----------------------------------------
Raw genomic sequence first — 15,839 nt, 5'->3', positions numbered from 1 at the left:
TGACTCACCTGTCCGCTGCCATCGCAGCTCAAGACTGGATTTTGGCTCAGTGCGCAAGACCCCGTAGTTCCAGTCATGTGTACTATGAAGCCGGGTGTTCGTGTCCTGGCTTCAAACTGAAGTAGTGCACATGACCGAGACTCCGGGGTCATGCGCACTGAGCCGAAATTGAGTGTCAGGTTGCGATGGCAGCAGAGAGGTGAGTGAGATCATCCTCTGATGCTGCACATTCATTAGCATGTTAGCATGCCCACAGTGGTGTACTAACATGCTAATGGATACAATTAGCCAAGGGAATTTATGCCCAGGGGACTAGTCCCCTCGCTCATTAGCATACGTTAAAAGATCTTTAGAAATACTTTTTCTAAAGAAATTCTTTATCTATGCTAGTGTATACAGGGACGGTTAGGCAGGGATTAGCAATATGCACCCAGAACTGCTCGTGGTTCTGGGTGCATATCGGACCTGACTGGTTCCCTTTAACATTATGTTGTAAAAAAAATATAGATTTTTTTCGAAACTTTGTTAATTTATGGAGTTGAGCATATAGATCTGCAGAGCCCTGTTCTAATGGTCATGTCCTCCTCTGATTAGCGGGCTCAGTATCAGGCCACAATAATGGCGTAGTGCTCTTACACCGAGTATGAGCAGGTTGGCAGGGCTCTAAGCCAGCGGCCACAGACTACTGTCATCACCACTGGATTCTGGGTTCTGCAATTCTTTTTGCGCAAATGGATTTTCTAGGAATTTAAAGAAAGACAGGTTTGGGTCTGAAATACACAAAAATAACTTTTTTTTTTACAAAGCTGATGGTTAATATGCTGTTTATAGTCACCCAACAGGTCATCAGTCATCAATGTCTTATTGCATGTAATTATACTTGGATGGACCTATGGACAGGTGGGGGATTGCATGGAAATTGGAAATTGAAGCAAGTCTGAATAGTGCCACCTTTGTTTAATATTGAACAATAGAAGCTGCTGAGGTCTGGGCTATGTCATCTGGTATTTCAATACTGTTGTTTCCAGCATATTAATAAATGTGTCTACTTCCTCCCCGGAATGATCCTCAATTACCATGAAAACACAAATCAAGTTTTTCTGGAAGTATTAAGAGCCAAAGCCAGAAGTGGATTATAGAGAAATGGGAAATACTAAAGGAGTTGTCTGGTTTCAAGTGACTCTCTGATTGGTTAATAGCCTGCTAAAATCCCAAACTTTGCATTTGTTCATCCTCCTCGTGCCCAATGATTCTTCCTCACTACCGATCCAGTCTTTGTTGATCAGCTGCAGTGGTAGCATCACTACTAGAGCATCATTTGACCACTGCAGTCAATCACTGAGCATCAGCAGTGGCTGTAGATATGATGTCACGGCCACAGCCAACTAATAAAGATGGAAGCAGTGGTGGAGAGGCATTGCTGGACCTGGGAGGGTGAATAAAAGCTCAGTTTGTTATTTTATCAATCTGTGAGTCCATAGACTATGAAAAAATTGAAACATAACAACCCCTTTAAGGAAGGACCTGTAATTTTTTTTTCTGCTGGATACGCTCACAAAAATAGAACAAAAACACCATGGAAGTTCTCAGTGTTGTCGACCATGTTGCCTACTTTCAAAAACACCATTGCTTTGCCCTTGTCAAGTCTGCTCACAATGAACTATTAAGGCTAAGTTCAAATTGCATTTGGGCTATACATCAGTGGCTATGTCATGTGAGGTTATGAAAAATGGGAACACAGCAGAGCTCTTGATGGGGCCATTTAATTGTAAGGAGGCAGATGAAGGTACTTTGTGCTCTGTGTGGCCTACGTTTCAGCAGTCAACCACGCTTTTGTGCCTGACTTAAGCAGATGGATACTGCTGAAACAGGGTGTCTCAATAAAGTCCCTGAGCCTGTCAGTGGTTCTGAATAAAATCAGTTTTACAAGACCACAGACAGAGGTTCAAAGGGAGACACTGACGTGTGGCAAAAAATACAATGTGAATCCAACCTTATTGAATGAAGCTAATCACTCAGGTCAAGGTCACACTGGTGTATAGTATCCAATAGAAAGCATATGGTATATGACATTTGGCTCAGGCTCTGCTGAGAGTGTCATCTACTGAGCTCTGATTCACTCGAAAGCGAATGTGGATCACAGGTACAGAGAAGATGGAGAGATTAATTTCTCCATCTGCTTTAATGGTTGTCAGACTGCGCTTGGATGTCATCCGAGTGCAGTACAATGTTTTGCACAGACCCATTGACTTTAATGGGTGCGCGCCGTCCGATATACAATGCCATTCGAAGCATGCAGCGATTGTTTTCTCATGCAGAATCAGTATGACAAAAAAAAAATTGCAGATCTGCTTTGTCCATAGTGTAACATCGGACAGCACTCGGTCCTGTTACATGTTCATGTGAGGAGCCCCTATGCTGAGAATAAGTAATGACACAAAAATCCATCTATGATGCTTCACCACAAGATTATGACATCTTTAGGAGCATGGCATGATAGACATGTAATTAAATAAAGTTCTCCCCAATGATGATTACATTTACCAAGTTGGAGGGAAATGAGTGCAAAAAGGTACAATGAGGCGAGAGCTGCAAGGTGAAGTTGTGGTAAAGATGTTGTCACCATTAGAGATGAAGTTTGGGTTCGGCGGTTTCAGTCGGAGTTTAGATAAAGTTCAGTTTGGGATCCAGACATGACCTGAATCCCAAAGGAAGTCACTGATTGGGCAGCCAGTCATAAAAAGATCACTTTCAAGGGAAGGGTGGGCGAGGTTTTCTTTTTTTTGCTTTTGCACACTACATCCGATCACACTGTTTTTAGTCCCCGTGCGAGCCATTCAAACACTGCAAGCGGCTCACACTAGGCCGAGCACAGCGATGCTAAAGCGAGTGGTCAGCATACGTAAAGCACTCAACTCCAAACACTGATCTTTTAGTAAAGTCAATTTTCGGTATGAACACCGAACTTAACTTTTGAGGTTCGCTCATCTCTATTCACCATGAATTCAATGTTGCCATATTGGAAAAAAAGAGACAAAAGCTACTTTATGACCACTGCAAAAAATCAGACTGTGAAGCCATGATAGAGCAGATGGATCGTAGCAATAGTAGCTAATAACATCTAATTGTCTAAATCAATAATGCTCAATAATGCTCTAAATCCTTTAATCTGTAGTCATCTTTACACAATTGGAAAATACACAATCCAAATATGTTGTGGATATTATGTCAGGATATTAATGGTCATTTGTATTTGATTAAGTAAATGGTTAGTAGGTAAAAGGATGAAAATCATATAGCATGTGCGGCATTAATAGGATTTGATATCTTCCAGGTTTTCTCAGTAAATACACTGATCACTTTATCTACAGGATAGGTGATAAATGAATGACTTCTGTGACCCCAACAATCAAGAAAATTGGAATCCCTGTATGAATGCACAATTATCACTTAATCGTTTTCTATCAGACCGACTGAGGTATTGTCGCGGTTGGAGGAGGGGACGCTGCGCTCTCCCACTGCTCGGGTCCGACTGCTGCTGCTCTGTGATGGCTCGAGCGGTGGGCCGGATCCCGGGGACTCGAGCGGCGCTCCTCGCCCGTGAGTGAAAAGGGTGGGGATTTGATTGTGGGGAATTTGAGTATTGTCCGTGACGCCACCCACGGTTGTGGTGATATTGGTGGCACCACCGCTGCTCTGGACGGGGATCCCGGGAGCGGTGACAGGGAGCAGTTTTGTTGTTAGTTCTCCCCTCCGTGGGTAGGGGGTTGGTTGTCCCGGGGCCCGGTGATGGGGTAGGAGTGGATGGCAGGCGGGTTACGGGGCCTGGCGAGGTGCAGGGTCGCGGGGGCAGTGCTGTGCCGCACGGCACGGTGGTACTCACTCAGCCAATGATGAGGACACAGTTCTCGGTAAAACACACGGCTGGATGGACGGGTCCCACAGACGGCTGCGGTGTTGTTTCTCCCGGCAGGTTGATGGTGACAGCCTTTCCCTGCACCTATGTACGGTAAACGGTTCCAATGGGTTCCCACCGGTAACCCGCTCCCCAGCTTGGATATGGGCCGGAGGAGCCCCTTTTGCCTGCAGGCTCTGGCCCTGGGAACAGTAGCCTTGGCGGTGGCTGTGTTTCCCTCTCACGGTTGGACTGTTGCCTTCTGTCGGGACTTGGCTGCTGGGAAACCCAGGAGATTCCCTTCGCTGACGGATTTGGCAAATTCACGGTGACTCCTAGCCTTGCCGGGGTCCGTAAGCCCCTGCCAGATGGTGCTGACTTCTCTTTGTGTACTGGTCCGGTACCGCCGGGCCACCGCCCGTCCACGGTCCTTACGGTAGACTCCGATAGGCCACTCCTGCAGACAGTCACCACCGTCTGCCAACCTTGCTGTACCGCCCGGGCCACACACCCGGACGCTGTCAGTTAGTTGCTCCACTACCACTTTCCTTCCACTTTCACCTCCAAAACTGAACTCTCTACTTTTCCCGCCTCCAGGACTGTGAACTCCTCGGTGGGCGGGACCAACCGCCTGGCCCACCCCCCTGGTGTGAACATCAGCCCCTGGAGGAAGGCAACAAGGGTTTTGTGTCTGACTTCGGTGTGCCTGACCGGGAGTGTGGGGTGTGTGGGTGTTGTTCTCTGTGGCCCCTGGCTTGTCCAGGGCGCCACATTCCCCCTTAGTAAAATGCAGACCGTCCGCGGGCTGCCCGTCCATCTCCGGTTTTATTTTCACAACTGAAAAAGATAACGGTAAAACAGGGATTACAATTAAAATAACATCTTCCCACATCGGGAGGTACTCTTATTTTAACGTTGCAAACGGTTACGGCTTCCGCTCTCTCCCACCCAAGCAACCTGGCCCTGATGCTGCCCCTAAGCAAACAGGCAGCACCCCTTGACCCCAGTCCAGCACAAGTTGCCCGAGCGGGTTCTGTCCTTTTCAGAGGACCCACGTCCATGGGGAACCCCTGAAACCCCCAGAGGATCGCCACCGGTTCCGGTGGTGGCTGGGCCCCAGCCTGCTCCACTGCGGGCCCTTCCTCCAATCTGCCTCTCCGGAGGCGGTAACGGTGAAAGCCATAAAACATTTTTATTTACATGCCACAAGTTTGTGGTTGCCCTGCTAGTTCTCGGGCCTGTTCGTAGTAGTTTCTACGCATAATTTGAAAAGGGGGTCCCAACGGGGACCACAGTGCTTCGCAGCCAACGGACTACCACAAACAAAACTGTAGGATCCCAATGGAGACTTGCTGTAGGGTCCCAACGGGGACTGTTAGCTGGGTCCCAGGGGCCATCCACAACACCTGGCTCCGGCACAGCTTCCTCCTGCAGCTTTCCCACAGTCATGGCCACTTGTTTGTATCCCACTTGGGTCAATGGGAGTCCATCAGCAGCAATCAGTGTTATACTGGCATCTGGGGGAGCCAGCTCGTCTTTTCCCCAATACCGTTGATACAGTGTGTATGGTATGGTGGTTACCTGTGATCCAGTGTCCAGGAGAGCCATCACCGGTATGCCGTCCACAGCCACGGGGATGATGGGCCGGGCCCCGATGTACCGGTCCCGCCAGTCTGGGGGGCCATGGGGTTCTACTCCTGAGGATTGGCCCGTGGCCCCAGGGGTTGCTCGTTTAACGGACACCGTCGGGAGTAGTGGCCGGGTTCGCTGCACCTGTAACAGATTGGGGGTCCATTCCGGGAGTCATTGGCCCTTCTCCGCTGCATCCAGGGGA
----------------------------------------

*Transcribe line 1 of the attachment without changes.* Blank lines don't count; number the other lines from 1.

Raw genomic sequence first — 15,839 nt, 5'->3', positions numbered from 1 at the left: